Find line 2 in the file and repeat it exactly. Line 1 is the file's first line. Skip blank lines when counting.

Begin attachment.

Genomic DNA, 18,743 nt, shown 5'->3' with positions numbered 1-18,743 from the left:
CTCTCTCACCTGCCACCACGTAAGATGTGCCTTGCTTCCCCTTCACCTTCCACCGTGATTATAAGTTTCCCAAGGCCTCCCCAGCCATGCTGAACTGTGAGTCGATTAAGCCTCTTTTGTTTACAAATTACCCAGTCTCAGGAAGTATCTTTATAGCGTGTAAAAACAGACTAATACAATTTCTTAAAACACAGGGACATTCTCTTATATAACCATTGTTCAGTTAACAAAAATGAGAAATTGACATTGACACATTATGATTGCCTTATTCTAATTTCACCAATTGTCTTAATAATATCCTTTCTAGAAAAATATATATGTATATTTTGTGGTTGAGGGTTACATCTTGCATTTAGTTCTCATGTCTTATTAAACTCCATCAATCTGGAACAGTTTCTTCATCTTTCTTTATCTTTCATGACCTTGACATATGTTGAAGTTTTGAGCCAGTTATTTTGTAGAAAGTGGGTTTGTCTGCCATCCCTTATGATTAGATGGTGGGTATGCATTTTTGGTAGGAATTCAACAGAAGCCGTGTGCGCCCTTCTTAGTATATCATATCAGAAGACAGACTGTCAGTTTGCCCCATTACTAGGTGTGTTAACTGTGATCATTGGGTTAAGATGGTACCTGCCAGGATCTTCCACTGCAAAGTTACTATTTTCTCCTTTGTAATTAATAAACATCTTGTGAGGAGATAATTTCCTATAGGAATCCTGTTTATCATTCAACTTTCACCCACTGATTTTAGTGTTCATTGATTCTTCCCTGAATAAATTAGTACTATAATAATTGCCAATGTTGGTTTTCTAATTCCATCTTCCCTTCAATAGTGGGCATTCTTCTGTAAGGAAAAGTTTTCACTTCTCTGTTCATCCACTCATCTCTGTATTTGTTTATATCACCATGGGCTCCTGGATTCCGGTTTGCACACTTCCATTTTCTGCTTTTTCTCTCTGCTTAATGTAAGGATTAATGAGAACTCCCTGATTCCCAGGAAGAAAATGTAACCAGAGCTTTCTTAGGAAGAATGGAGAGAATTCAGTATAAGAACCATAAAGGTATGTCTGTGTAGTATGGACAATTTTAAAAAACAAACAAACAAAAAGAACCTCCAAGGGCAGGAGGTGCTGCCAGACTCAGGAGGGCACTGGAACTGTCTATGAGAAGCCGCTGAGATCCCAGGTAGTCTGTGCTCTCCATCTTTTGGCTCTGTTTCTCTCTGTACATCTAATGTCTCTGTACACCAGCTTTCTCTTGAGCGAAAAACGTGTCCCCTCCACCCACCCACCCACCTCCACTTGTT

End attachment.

CTCTCTCACCTGCCACCACGTAAGATGTGCCTTGCTTCCCCTTCACCTTCCACCGTGATTATAAGTTTCCCAAGGCCTCCCCAGCCATGCTGAACTGTGAGTCGATTAAGCCTCTTTTGTTTACAAATTACCCAGTCTCAGGAAGTATCTTTATAGCGTGTAAAAACAGACTAATACAATTTCTTAAAACACAGGGACATTCTCTTATATAACCATTGTTCAGTTAACAAAAATGAGAAATTGACATTGACACATTATGATTGCCTTATTCTAATTTCACCAATTGTCTTAATAATATCCTTTCTAGAAAAATATATATGTATATTTTGTGGTTGAGGGTTACATCTTGCATTTAGTTCTCATGTCTTATTAAACTCCATCAATCTGGAACAGTTTCTTCATCTTTCTTTATCTTTCATGACCTTGACATATGTTGAAGTTTTGAGCCAGTTATTTTGTAGAAAGTGGGTTTGTCTGCCATCCCTTATGATTAGATGGTGGGTATGCATTTTTGGTAGGAATTCAACAGAAGCCGTGTGCGCCCTTCTTAGTATATCATATCAGAAGACAGACTGTCAGTTTGCCCCATTACTAGGTGTGTTAACTGTGATCATTGGGTTAAGATGGTACCTGCCAGGATCTTCCACTGCAAAGTTACTATTTTCTCCTTTGTAATTAATAAACATCTTGTGAGGAGATAATTTCCTATAGGAATCCTGTTTATCATTCAACTTTCACCCACTGATTTTAGTGTTCATTGATTCTTCCCTGAATAAATTAGTACTATAATAATTGCCAATGTTGGTTTTCTAATTCCATCTTCCCTTCAATAGTGGGCATTCTTCTGTAAGGAAAAGTTTTCACTTCTCTGTTCATCCACTCATCTCTGTATTTGTTTATATCACCATGGGCTCCTGGATTCCGGTTTGCACACTTCCATTTTCTGCTTTTTCTCTCTGCTTAATGTAAGGATTAATGAGAACTCCCTGATTCCCAGGAAGAAAATGTAACCAGAGCTTTCTTAGGAAGAATGGAGAGAATTCAGTATAAGAACCATAAAGGTATGTCTGTGTAGTATGGACAATTTTAAAAAACAAACAAACAAAAAGAACCTCCAAGGGCAGGAGGTGCTGCCAGACTCAGGAGGGCACTGGAACTGTCTATGAGAAGCCGCTGAGATCCCAGGTAGTCTGTGCTCTCCATCTTTTGGCTCTGTTTCTCTCTGTACATCTAATGTCTCTGTACACCAGCTTTCTCTTGAGCGAAAAACGTGTCCCCTCCACCCACCCACCCACCTCCACTTGTT